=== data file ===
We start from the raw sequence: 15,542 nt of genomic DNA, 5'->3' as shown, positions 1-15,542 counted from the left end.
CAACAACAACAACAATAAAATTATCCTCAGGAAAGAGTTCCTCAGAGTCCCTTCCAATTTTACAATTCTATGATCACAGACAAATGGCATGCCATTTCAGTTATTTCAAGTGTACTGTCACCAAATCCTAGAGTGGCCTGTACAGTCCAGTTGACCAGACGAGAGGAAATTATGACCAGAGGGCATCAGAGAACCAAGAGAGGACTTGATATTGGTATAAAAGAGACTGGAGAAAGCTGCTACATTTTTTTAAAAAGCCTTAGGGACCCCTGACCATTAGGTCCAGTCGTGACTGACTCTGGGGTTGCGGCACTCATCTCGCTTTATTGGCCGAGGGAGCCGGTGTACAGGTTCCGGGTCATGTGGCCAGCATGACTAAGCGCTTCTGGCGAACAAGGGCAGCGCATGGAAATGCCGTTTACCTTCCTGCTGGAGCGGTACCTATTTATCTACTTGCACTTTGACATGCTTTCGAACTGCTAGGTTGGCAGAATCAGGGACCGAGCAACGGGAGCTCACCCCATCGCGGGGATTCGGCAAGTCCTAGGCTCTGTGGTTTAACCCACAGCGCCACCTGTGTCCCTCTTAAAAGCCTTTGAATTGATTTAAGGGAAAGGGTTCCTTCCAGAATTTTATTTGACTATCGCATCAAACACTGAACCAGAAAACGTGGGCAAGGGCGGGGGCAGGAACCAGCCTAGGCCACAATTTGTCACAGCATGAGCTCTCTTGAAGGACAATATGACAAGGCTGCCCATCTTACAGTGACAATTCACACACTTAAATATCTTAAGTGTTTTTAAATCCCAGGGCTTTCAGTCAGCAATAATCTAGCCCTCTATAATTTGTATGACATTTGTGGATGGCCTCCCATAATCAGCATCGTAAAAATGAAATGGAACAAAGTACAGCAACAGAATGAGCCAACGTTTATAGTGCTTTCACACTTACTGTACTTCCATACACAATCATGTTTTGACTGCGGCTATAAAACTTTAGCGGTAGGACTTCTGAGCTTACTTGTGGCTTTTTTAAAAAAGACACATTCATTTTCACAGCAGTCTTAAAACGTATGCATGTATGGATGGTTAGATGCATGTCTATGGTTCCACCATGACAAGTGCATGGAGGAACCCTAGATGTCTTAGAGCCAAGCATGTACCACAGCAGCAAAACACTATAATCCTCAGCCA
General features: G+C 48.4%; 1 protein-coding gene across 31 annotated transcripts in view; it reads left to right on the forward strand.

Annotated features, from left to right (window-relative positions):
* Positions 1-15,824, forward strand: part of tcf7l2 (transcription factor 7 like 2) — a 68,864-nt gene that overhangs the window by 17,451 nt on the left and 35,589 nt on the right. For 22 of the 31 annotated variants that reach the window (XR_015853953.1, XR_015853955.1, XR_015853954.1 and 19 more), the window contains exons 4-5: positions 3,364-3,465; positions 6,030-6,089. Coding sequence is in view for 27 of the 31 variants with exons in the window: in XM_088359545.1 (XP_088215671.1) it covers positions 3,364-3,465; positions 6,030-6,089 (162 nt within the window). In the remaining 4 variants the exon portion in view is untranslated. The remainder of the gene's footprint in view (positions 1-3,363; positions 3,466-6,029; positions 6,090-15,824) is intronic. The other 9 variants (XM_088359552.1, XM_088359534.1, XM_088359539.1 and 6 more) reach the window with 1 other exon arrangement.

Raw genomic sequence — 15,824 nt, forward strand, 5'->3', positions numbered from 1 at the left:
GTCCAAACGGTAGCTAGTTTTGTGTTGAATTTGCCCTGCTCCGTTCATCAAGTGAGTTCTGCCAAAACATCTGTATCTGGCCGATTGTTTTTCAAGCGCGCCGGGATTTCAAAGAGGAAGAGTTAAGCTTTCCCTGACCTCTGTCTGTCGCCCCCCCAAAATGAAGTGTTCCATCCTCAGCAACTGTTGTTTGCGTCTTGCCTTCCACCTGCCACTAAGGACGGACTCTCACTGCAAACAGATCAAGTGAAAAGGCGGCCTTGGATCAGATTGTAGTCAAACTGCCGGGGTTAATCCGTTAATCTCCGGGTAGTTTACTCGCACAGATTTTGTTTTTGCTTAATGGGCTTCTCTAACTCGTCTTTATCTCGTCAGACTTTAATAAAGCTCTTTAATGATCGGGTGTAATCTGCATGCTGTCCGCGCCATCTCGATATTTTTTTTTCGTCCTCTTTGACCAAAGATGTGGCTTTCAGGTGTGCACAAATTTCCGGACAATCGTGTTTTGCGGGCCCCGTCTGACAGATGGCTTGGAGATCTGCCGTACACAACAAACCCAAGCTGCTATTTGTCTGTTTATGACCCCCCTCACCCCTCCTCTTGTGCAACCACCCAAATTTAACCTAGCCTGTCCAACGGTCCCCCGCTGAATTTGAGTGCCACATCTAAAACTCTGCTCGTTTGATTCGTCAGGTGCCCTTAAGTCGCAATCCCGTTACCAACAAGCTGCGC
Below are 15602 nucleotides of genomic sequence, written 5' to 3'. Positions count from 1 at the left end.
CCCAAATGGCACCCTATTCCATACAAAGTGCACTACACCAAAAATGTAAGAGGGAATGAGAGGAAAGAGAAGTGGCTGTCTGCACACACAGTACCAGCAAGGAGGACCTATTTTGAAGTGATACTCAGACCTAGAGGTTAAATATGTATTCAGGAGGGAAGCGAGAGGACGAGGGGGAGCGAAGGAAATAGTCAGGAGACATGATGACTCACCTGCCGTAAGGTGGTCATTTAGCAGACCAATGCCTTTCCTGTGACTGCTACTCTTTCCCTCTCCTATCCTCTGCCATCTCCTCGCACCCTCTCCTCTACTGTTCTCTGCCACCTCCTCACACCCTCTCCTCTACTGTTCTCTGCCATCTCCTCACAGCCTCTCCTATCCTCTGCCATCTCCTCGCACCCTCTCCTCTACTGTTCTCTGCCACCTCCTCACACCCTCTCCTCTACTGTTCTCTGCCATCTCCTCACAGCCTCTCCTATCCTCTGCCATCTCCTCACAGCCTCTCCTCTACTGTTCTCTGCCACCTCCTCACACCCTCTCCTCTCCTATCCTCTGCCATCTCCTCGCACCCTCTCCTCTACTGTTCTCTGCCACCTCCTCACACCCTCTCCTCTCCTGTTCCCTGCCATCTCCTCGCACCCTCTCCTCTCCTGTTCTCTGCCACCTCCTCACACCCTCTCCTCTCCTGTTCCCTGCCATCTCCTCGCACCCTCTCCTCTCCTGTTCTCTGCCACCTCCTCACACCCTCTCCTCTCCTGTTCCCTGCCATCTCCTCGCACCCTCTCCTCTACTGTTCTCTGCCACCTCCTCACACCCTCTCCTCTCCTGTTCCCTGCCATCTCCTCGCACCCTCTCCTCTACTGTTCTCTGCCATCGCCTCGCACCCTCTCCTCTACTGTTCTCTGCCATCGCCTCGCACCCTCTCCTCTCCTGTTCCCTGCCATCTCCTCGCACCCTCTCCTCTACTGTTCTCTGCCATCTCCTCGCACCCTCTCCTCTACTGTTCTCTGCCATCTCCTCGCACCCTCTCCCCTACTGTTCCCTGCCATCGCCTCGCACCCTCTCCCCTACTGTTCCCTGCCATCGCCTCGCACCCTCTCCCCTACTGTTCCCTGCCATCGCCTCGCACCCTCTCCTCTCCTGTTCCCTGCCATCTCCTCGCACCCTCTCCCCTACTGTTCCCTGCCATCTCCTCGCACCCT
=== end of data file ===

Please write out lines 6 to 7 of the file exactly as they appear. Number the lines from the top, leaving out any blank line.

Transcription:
Raw genomic sequence — 15,824 nt, forward strand, 5'->3', positions numbered from 1 at the left:
GTCCAAACGGTAGCTAGTTTTGTGTTGAATTTGCCCTGCTCCGTTCATCAAGTGAGTTCTGCCAAAACATCTGTATCTGGCCGATTGTTTTTCAAGCGCGCCGGGATTTCAAAGAGGAAGAGTTAAGCTTTCCCTGACCTCTGTCTGTCGCCCCCCCAAAATGAAGTGTTCCATCCTCAGCAACTGTTGTTTGCGTCTTGCCTTCCACCTGCCACTAAGGACGGACTCTCACTGCAAACAGATCAAGTGAAAAGGCGGCCTTGGATCAGATTGTAGTCAAACTGCCGGGGTTAATCCGTTAATCTCCGGGTAGTTTACTCGCACAGATTTTGTTTTTGCTTAATGGGCTTCTCTAACTCGTCTTTATCTCGTCAGACTTTAATAAAGCTCTTTAATGATCGGGTGTAATCTGCATGCTGTCCGCGCCATCTCGATATTTTTTTTTCGTCCTCTTTGACCAAAGATGTGGCTTTCAGGTGTGCACAAATTTCCGGACAATCGTGTTTTGCGGGCCCCGTCTGACAGATGGCTTGGAGATCTGCCGTACACAACAAACCCAAGCTGCTATTTGTCTGTTTATGACCCCCCTCACCCCTCCTCTTGTGCAACCACCCAAATTTAACCTAGCCTGTCCAACGGTCCCCCGCTGAATTTGAGTGCCACATCTAAAACTCTGCTCGTTTGATTCGTCAGGTGCCCTTAAGTCGCAATCCCGTTACCAACAAGCTGCGC